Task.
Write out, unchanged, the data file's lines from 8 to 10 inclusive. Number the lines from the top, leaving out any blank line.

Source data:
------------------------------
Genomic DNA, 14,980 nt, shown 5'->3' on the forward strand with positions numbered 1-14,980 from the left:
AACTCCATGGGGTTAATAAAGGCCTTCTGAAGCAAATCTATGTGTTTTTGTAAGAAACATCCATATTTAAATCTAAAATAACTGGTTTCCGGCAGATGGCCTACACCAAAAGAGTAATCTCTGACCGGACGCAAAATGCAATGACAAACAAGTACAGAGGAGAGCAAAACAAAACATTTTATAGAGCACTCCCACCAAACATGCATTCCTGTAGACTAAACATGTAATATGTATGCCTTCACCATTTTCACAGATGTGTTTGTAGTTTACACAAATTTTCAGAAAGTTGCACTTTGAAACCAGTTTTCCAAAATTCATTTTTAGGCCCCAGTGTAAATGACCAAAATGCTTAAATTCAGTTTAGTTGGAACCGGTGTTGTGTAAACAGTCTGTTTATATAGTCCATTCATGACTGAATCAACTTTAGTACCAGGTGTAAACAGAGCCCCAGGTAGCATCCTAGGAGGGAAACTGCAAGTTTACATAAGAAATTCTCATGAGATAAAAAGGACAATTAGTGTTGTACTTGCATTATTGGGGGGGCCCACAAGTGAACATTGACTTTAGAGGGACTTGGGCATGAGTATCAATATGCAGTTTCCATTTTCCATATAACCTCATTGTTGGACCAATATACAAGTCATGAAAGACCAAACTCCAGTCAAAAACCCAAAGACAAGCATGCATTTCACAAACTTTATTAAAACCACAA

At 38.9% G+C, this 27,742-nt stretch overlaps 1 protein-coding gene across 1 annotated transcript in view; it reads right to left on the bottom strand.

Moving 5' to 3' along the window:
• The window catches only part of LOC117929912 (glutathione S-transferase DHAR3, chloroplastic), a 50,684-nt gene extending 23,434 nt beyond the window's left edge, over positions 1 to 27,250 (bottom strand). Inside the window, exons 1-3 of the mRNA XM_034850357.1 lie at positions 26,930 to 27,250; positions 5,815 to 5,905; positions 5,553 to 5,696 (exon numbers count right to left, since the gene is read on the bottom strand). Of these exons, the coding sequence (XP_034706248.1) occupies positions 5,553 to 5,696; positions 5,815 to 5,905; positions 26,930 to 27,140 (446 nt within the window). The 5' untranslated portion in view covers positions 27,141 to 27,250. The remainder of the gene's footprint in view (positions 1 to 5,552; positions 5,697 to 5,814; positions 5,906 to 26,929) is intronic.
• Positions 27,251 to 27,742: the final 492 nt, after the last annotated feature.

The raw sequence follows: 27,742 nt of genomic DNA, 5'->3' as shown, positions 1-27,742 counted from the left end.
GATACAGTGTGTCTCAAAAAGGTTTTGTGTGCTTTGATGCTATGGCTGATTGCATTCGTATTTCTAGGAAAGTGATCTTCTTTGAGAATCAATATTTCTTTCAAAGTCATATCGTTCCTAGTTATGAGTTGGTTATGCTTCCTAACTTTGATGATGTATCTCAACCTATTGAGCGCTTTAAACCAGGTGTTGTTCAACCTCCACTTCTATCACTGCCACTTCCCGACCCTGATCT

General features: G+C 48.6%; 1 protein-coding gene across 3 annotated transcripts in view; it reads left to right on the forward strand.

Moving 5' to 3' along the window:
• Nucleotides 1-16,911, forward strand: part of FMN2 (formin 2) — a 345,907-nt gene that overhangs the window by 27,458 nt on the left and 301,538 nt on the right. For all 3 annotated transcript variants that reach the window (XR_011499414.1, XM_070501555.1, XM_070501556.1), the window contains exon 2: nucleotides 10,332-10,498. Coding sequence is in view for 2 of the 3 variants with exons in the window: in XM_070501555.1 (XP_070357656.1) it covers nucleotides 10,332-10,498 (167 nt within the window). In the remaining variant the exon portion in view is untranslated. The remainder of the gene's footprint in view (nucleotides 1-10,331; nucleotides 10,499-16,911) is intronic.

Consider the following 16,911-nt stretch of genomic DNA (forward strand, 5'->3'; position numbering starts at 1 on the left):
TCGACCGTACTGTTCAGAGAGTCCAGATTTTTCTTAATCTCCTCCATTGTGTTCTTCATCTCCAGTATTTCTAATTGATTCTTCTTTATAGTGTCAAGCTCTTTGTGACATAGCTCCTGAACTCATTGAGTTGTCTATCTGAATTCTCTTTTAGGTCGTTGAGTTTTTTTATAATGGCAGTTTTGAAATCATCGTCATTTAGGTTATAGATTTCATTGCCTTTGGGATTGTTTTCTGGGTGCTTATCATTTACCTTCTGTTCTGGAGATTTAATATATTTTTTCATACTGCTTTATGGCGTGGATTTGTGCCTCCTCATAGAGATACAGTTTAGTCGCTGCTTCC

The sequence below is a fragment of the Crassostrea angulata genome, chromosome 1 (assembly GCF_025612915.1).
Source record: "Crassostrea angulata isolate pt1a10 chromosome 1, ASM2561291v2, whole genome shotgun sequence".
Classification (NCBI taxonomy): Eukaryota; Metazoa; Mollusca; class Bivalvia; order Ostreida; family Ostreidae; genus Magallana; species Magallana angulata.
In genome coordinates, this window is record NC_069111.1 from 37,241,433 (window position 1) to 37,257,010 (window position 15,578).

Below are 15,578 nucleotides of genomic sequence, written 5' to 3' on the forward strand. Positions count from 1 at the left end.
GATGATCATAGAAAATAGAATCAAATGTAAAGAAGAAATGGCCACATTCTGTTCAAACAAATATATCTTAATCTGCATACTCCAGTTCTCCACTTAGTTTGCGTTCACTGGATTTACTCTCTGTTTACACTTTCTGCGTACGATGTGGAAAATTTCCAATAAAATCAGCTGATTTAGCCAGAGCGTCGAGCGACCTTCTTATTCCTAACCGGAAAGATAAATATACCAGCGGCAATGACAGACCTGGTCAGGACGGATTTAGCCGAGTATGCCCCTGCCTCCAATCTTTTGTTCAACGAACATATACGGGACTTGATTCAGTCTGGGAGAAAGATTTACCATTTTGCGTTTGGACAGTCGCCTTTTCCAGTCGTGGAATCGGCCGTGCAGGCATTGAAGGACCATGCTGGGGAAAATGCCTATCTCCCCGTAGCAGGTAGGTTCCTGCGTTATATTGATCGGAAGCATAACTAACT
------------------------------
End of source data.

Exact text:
GATACAGTGTGTCTCAAAAAGGTTTTGTGTGCTTTGATGCTATGGCTGATTGCATTCGTATTTCTAGGAAAGTGATCTTCTTTGAGAATCAATATTTCTTTCAAAGTCATATCGTTCCTAGTTATGAGTTGGTTATGCTTCCTAACTTTGATGATGTATCTCAACCTATTGAGCGCTTTAAACCAGGTGTTGTTCAACCTCCACTTCTATCACTGCCACTTCCCGACCCTGATCT

General features: G+C 48.6%; 1 protein-coding gene across 3 annotated transcripts in view; it reads left to right on the forward strand.

Moving 5' to 3' along the window: